It is October 1999. I have just put down the phone on Mum after a furious row. It started, as family arguments do, with a slow simmer: the odd well-timed comment, the choice use of a sniff or a grunt of disapproval, building to a list of my shortcomings, tempered with soothing noises from me until a tipping point is reached and we are in the throes of a full-blown accusation-fuelled verbal fist-fight.
The house is quiet now. I am sitting in our one good armchair, staring at the pattern on an inherited rug, bathed in soft light from an inherited lamp. My husband and I have just started to build a life together in our first home; we have begun to build our own family. Our eight-month old daughter is in her cot upstairs. It is past ten o’clock and I should be going to bed. I have only recently gone back to work and I need to try and get some sleep before my daughter wakes me at 3 am. But sleep is far from reach now. My rage against Mum is at a rolling boil. If a stranger were to walk in now, they would think I had been the victim of an attack of some kind. I am hunched over, sobbing silently and hugging my knees. I could not begin to explain to anyone how I have got here in the course of a short phone call. It would take a full lecture course on the history of my relationship with my mother – accompanied by illustrated PowerPoint presentations – not to mention an in-depth analysis of how members of my family interact with and intercede for one another.
The fact is, at this point in my life, even I do not know how I have got here. I rarely argued with Mum when I lived at home – I actively avoided confrontation of any kind. I knew, implicitly at first, and then explicitly, that it wasn’t worth it. If ever I complained to Dad or Grandma I was told, ‘Just be a good girl.’ And so I was. And life resumed its ordered course.
Until now. Tonight I have had enough. I have had enough of playing this game, of being complicit in Mum’s strange behaviour, of pretending that her obsessions and paranoias are normal. I have had enough of the controlling, the haranguing, the bullying, the shouting, the accusations, the swearing. I am an adult now, a mother myself. I cannot be who my mother wants me to be. I have to be me.
Looking back at that night, with the benefit of hindsight and a formal diagnosis of Asperger’s for Mum, I can see this conversation as a key piece of a large, scattered jigsaw puzzle of which our family has tried making sense for years. Why was Mum such a controlling figure? Why did she seem to latch on to something which made her anxious and hammer away at it until either the problem went away or a bigger problem took its place? Why did unexpected, surprising acts or decisions make her agitated to the point of aggression? Why was she so damn rude at times? Why were we all so frightened of her?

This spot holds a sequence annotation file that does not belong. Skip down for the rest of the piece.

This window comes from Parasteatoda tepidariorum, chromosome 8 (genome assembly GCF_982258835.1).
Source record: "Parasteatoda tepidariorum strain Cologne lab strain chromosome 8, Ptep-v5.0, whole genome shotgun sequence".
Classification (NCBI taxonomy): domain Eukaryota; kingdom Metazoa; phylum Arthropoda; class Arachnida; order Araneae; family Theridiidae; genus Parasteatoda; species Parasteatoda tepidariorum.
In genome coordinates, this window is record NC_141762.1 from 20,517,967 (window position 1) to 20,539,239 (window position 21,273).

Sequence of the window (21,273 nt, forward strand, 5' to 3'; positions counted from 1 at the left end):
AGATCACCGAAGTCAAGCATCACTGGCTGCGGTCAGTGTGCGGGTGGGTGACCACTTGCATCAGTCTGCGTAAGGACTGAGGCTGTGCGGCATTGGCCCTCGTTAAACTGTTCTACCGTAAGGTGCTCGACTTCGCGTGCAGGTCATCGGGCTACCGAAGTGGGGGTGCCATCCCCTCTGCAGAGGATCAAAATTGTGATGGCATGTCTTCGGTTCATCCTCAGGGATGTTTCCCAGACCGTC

Mum’s diagnosis came, initially, as a relief. It felt like validation – as though, at last, someone was listening to me and my sister and saying, ‘Yes, you’re right. Your mother sees the world very differently from most other people.’ We were able to rationalise her repetitive behaviours, her anxieties, her depression too. We could read up on it, consult with people who understood it, give it a name. We could step out on the first stretch of the road to forgiveness for all the pain Mum’s condition had caused.
But now, a year on, we simply feel sad. Especially now Dad has gone and never had the chance to hear the truth about Mum. Life could have been so different for Mum – for all of us – if she had been diagnosed earlier. She could have learnt coping strategies for her anxieties, ways of negotiating social situations which she found overwhelming. She might now not be lying on her bed, subdued by a cocktail of anti-anxiety medication, too closed-in to engage with the outside. She might not have been so frightened by the world and all the chaos it seemed to bring to her door.
Or maybe she would still be like this. But at least we might have been helped, as a family, to see the world through her eyes – and thus avoided furious rows such as that one over the phone seventeen years ago and the many that followed that night. We might have been able to forgive her more readily, and forgive ourselves too. We might have been able to love her more readily for who she was. Because now, love feels like the only answer we have to give – and yet it feels like too little, too late.